Trump decides on tariffs to assist US manufacturers
President Donald Trump is approving tariffs on imported solar-energy components and large washing machines in a bid to help U.S. manufacturers.
The administration cast Monday’s decisions as part of Trump’s pledge to put American companies and jobs first.
The administration is imposing an immediate tariff of 30 percent on most imported solar modules, with the rate declining before phasing out after four years.
For large residential washing machines, tariffs will start at up to 50 percent and phase out after three years.
The U.S. solar industry is split over the issue. Two small subsidiaries of foreign companies that made solar cells in the U.S. favor tariffs, but a larger number of companies that install solar-power systems say their costs will rise and jobs will be lost.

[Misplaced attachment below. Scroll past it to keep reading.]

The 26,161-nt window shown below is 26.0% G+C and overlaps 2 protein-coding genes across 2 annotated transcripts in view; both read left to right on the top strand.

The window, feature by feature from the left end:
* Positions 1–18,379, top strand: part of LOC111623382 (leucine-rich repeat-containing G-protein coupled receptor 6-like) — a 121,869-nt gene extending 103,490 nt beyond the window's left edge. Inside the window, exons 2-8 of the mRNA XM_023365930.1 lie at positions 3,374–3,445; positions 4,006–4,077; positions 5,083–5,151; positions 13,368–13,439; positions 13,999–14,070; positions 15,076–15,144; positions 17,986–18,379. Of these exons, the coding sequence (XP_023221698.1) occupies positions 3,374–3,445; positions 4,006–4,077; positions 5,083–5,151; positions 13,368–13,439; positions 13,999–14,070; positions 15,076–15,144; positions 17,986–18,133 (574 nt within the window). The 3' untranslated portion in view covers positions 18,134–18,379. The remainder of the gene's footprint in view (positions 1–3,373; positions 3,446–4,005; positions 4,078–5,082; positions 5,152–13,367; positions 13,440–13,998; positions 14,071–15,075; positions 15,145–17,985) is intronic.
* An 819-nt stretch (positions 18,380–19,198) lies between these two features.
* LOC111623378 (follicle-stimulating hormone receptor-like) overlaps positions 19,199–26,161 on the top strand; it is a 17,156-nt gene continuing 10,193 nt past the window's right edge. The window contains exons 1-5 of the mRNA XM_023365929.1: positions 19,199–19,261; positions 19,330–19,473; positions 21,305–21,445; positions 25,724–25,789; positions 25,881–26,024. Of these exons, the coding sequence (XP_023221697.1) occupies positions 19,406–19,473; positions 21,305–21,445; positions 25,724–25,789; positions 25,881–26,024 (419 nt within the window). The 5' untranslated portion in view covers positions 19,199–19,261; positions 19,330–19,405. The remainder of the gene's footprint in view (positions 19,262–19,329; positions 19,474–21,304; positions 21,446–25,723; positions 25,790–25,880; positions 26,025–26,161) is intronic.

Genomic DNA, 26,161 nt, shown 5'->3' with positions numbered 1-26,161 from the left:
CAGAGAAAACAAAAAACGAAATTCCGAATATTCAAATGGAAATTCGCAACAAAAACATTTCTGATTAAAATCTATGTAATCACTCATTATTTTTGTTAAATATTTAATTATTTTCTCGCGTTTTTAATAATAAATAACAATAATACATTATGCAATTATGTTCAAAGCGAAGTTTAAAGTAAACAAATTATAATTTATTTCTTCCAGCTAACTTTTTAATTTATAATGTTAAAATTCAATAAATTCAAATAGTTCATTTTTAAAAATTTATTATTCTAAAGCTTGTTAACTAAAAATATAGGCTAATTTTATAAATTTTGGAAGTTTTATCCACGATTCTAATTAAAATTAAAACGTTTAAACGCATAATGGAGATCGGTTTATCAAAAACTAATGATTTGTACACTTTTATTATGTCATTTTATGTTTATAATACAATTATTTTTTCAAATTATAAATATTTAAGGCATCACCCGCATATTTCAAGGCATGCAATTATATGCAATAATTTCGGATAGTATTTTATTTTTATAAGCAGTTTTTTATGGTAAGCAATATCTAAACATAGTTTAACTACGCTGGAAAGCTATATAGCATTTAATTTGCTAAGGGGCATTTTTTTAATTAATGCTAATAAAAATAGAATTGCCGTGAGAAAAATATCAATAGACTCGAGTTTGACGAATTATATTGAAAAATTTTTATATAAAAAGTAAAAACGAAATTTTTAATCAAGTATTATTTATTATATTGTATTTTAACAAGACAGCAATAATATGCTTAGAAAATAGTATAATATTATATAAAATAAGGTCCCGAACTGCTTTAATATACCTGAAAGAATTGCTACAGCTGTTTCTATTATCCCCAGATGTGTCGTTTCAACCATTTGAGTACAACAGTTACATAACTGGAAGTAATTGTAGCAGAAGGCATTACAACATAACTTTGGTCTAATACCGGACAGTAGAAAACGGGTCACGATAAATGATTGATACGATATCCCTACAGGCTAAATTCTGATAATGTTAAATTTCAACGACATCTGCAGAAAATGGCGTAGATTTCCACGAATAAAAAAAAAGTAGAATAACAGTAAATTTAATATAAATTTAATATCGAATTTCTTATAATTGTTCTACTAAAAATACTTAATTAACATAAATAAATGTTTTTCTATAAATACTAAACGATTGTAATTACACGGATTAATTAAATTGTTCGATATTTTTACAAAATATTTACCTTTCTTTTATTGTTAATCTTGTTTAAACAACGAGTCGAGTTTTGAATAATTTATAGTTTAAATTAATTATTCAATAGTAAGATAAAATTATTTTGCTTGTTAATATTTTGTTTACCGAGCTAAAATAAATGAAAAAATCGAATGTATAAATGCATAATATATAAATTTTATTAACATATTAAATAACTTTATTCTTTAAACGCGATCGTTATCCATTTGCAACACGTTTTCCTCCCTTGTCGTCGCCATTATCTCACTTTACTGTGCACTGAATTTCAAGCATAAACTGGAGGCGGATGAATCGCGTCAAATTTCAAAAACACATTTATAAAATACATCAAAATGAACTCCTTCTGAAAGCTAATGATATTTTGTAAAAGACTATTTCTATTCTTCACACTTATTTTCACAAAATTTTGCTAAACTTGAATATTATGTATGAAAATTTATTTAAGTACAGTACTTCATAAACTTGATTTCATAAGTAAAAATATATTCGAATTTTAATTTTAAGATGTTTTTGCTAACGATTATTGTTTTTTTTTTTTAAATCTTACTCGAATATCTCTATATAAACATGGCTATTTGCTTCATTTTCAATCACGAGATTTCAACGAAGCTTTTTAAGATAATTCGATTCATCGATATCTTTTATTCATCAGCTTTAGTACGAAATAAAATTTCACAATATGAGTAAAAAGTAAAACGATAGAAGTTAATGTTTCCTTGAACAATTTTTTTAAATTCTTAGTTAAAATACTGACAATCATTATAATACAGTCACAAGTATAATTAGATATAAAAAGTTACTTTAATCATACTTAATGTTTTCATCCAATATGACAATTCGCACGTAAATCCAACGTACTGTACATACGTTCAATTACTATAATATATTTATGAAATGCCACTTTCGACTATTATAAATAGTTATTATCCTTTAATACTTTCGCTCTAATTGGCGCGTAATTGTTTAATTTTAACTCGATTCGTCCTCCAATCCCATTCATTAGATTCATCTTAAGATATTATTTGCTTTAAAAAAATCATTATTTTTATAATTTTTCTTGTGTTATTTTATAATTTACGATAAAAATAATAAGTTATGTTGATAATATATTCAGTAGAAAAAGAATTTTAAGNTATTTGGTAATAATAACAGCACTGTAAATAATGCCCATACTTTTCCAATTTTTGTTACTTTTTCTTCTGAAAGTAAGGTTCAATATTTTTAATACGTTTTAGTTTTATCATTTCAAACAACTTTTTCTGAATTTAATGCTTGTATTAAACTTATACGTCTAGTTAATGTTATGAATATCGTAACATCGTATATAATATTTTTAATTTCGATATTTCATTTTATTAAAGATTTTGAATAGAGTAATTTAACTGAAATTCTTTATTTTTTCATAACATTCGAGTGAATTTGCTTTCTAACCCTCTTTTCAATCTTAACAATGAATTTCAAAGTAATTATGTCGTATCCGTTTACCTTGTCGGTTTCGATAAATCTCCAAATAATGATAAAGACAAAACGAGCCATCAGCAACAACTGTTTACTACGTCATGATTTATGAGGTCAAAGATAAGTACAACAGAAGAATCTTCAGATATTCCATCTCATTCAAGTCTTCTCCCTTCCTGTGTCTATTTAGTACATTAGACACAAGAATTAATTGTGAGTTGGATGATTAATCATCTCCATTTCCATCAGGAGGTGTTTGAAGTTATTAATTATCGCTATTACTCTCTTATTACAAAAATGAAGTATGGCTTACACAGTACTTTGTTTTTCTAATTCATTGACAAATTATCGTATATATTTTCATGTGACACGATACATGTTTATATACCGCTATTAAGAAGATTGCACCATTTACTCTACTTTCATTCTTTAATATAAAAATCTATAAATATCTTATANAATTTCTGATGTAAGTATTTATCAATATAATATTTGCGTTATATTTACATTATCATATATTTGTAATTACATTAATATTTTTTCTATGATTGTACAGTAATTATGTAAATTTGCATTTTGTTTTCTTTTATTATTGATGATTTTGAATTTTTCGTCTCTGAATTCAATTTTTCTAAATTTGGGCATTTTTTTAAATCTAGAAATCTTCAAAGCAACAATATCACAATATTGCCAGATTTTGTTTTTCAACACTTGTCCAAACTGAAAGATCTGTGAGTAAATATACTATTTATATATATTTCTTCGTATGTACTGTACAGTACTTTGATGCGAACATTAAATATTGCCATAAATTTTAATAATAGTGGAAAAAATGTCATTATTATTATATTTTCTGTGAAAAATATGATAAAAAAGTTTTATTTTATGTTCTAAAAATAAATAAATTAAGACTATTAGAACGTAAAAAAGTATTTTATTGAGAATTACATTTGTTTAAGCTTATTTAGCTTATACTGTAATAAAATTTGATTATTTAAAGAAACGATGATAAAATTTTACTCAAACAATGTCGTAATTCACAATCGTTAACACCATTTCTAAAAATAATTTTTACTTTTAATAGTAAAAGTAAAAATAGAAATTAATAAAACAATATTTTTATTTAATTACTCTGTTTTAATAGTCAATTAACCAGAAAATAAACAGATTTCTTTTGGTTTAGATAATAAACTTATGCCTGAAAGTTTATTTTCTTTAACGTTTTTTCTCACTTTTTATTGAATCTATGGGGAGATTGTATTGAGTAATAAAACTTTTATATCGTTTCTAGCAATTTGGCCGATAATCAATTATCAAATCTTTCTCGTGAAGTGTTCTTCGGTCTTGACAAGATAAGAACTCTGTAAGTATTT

Businesses that install solar-power systems are benefiting from a glut of cheaper panels made overseas, mostly in Asia. That has made solar power more competitive with electricity generated from coal and natural gas.
A green-technology research firm estimates that tariffs could cost up to 88,000 U.S. jobs related to installing solar-power systems.
On the other side are two U.S. subsidiaries of foreign companies that argue the domestic manufacturing of solar cells and modules has been decimated by a flood of imports, mostly from Chinese companies with operations throughout Asia.
Imports of silicon photovoltaic cells, the building blocks of solar panels, soared nearly 500 percent between 2012 and 2016, according to the U.S. International Trade Commission.
The U.S. Commerce Department imposed stiff anti-dumping duties on imported panels made from Chinese solar cells in 2012 and 2015. Tim Brightbill, SolarWorld Americas’ lawyer, said Chinese companies have gotten around those sanctions by assembling panels from cells produced in other Asian countries such as Malaysia and Vietnam.